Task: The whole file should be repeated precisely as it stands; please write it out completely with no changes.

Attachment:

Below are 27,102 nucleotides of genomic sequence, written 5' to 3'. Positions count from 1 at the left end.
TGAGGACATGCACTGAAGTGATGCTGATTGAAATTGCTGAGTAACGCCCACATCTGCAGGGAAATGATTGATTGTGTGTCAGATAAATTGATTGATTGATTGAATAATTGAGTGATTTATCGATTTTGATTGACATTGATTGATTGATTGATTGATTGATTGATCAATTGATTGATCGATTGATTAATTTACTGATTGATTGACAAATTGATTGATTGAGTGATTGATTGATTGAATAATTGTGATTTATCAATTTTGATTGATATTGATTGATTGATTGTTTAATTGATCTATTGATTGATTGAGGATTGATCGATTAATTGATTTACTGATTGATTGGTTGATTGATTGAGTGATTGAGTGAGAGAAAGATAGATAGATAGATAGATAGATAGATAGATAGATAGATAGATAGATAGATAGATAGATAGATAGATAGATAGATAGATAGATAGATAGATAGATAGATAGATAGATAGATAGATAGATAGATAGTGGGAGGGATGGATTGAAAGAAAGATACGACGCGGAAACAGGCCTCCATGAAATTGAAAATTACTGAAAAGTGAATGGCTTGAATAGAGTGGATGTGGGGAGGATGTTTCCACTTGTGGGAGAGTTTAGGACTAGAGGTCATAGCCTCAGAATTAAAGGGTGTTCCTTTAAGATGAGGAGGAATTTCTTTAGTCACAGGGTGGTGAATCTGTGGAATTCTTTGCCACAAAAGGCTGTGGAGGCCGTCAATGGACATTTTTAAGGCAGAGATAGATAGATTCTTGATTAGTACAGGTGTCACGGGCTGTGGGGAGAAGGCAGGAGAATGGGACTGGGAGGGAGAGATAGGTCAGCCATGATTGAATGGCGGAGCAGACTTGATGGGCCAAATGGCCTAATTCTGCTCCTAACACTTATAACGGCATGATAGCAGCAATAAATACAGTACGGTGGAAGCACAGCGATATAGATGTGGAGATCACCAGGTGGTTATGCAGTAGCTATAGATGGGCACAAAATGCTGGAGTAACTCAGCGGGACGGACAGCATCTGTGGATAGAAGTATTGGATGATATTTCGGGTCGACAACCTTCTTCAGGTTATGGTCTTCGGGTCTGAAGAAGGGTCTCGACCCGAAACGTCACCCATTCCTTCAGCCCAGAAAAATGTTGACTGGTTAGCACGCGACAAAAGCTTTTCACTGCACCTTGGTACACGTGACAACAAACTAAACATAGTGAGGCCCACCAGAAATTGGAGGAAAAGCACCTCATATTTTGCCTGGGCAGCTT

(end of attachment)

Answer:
Below are 27,102 nucleotides of genomic sequence, written 5' to 3'. Positions count from 1 at the left end.
TGAGGACATGCACTGAAGTGATGCTGATTGAAATTGCTGAGTAACGCCCACATCTGCAGGGAAATGATTGATTGTGTGTCAGATAAATTGATTGATTGATTGAATAATTGAGTGATTTATCGATTTTGATTGACATTGATTGATTGATTGATTGATTGATTGATCAATTGATTGATCGATTGATTAATTTACTGATTGATTGACAAATTGATTGATTGAGTGATTGATTGATTGAATAATTGTGATTTATCAATTTTGATTGATATTGATTGATTGATTGTTTAATTGATCTATTGATTGATTGAGGATTGATCGATTAATTGATTTACTGATTGATTGGTTGATTGATTGAGTGATTGAGTGAGAGAAAGATAGATAGATAGATAGATAGATAGATAGATAGATAGATAGATAGATAGATAGATAGATAGATAGATAGATAGATAGATAGATAGATAGATAGATAGATAGATAGATAGATAGATAGATAGATAGTGGGAGGGATGGATTGAAAGAAAGATACGACGCGGAAACAGGCCTCCATGAAATTGAAAATTACTGAAAAGTGAATGGCTTGAATAGAGTGGATGTGGGGAGGATGTTTCCACTTGTGGGAGAGTTTAGGACTAGAGGTCATAGCCTCAGAATTAAAGGGTGTTCCTTTAAGATGAGGAGGAATTTCTTTAGTCACAGGGTGGTGAATCTGTGGAATTCTTTGCCACAAAAGGCTGTGGAGGCCGTCAATGGACATTTTTAAGGCAGAGATAGATAGATTCTTGATTAGTACAGGTGTCACGGGCTGTGGGGAGAAGGCAGGAGAATGGGACTGGGAGGGAGAGATAGGTCAGCCATGATTGAATGGCGGAGCAGACTTGATGGGCCAAATGGCCTAATTCTGCTCCTAACACTTATAACGGCATGATAGCAGCAATAAATACAGTACGGTGGAAGCACAGCGATATAGATGTGGAGATCACCAGGTGGTTATGCAGTAGCTATAGATGGGCACAAAATGCTGGAGTAACTCAGCGGGACGGACAGCATCTGTGGATAGAAGTATTGGATGATATTTCGGGTCGACAACCTTCTTCAGGTTATGGTCTTCGGGTCTGAAGAAGGGTCTCGACCCGAAACGTCACCCATTCCTTCAGCCCAGAAAAATGTTGACTGGTTAGCACGCGACAAAAGCTTTTCACTGCACCTTGGTACACGTGACAACAAACTAAACATAGTGAGGCCCACCAGAAATTGGAGGAAAAGCACCTCATATTTTGCCTGGGCAGCTT